Why oil didn’t save the whales, and why this matters for farming

Another week, another blog post criticising permaculture. I hadn’t realised that I was so on message when I posted my own critical thoughts on this recently. But that’s not what my post today is about. The comments beneath the post by Ann Owen on Transition Network were snarled up with claim and counter-claim occasioned by the input of this website’s favourite eco-panglossian, that evangelist for the cult of irrationalist faith-based scientism, none other than Graham Strouts himself, spreading discord through another blog site like some dystopian Johnny Appleseed.

The poor saps on Transition Network have learned the hard way that there’s no point debating with Strouts. And poor Graham thinks people in the blogosphere who aren’t fully paid up members of his own irrationalist cult won’t play with him because of their ideological agenda, rather than the sheer misery of toiling through his rancorous Gish gallops of misleading citation. But all that notwithstanding, I do want to examine this one short statement of his: “Coal saved the forests and oil saved the whales” – partly because it’s plain wrong and I just can’t help myself. But it also illustrates the historical naivety of eco-panglossianism, and therefore – to put a more positive spin on things– it starts pointing towards a more promising ethics for grounding what the permaculture folks call ‘earth care, people care, fair share’ which I will address in future posts.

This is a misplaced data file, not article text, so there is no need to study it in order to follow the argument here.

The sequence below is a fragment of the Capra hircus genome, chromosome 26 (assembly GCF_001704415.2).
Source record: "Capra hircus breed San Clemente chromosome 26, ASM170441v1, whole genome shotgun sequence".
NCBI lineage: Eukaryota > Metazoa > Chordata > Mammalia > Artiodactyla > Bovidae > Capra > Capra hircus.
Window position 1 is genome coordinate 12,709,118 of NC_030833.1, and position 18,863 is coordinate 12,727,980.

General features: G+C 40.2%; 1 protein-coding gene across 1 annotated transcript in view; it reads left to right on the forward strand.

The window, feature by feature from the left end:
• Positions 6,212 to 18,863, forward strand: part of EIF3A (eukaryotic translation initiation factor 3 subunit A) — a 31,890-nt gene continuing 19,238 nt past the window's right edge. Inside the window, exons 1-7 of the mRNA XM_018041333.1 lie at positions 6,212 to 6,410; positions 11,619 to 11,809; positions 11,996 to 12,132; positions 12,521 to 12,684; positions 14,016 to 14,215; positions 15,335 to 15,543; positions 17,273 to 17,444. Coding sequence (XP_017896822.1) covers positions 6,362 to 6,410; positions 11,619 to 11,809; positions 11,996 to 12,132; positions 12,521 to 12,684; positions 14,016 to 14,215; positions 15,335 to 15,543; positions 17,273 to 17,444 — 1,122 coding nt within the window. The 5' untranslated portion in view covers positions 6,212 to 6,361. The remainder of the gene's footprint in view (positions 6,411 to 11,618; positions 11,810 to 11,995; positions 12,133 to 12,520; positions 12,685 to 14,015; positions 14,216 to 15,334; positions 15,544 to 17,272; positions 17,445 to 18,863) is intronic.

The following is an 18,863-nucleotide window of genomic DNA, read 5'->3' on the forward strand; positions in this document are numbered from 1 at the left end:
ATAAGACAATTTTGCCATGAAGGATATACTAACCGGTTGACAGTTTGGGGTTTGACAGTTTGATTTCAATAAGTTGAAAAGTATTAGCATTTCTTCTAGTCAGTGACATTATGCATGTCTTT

So, taking the issue of whales, the argument in a nutshell is that the invention of the kerosene lamp, which used cheaper mineral oil, undercut the market for whale-derived lamp oil and thus saved the whales from imminent extinction. Now, it’s true that the catch of sperm whales (the preferred species for lamp oil) declined from the 1850s after the introduction of the kerosene lamp, and that the kerosene lamp was one reason (though not the only one) for this decline. However, it’s also true that the discovery of mineral oil potentiated diesel engines, and that this alongside other innovations of late 19th and 20th century industrial whaling later led to whale catches on a scale unparalleled in the pre-kerosene lamp whaling of the early 19th century. The average sperm whale catch from 1835-45, shortly before the invention of the kerosene lamp, was an estimated 6,000-8,000 animals annually1, whereas the average annual catch from 1965-1975 was about 24,000 animals2. And then there are species such as the blue whale – too fast and elusive for pre-mechanised whalers to attack, virtually none were caught prior to the late 19th century. By the end of that century, blue whales were being caught annually in their hundreds, and by the 1930s the annual catch was close to 30,0003. Whales were used among other things for meat, livestock feed and vitamin manufacture, and it was 20th, not 19th, century whaling that caused their widespread and precipitous decline4. Oil saved the whales? I don’t think so.

There are tales to tell too about coal saving the forest. I won’t dwell on them now, but here in Britain, at any rate, the evidence suggests absolutely to the contrary that large-scale woodlands survived precisely where there was an urban or industrial use for them5. The situation was different in North America, for reasons associated with costs of labour and colonial resource mentalities6 –social facts, it might be noted, not purely technological ones.